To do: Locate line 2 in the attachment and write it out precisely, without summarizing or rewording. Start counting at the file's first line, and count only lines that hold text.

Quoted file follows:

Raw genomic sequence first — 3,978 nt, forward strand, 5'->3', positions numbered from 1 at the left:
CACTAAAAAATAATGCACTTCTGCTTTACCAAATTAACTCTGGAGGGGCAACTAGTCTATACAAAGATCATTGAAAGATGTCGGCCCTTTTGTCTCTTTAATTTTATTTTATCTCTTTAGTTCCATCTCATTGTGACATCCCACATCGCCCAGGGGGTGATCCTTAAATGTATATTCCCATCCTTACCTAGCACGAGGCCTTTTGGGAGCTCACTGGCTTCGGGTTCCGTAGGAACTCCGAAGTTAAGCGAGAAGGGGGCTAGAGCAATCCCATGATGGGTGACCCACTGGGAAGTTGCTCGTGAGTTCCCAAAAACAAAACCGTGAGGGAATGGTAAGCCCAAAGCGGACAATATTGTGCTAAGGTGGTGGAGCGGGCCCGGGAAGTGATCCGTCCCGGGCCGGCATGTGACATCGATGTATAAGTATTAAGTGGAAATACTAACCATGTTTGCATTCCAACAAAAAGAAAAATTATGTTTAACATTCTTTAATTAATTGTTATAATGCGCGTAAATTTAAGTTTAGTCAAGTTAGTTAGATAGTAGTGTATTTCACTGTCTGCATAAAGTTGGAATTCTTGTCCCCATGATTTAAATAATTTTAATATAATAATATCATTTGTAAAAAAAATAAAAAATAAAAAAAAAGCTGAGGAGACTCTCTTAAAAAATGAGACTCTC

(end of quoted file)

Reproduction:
CACTAAAAAATAATGCACTTCTGCTTTACCAAATTAACTCTGGAGGGGCAACTAGTCTATACAAAGATCATTGAAAGATGTCGGCCCTTTTGTCTCTTTAATTTTATTTTATCTCTTTAGTTCCATCTCATTGTGACATCCCACATCGCCCAGGGGGTGATCCTTAAATGTATATTCCCATCCTTACCTAGCACGAGGCCTTTTGGGAGCTCACTGGCTTCGGGTTCCGTAGGAACTCCGAAGTTAAGCGAGAAGGGGGCTAGAGCAATCCCATGATGGGTGACCCACTGGGAAGTTGCTCGTGAGTTCCCAAAAACAAAACCGTGAGGGAATGGTAAGCCCAAAGCGGACAATATTGTGCTAAGGTGGTGGAGCGGGCCCGGGAAGTGATCCGTCCCGGGCCGGCATGTGACATCGATGTATAAGTATTAAGTGGAAATACTAACCATGTTTGCATTCCAACAAAAAGAAAAATTATGTTTAACATTCTTTAATTAATTGTTATAATGCGCGTAAATTTAAGTTTAGTCAAGTTAGTTAGATAGTAGTGTATTTCACTGTCTGCATAAAGTTGGAATTCTTGTCCCCATGATTTAAATAATTTTAATATAATAATATCATTTGTAAAAAAAATAAAAAATAAAAAAAAAGCTGAGGAGACTCTCTTAAAAAATGAGACTCTC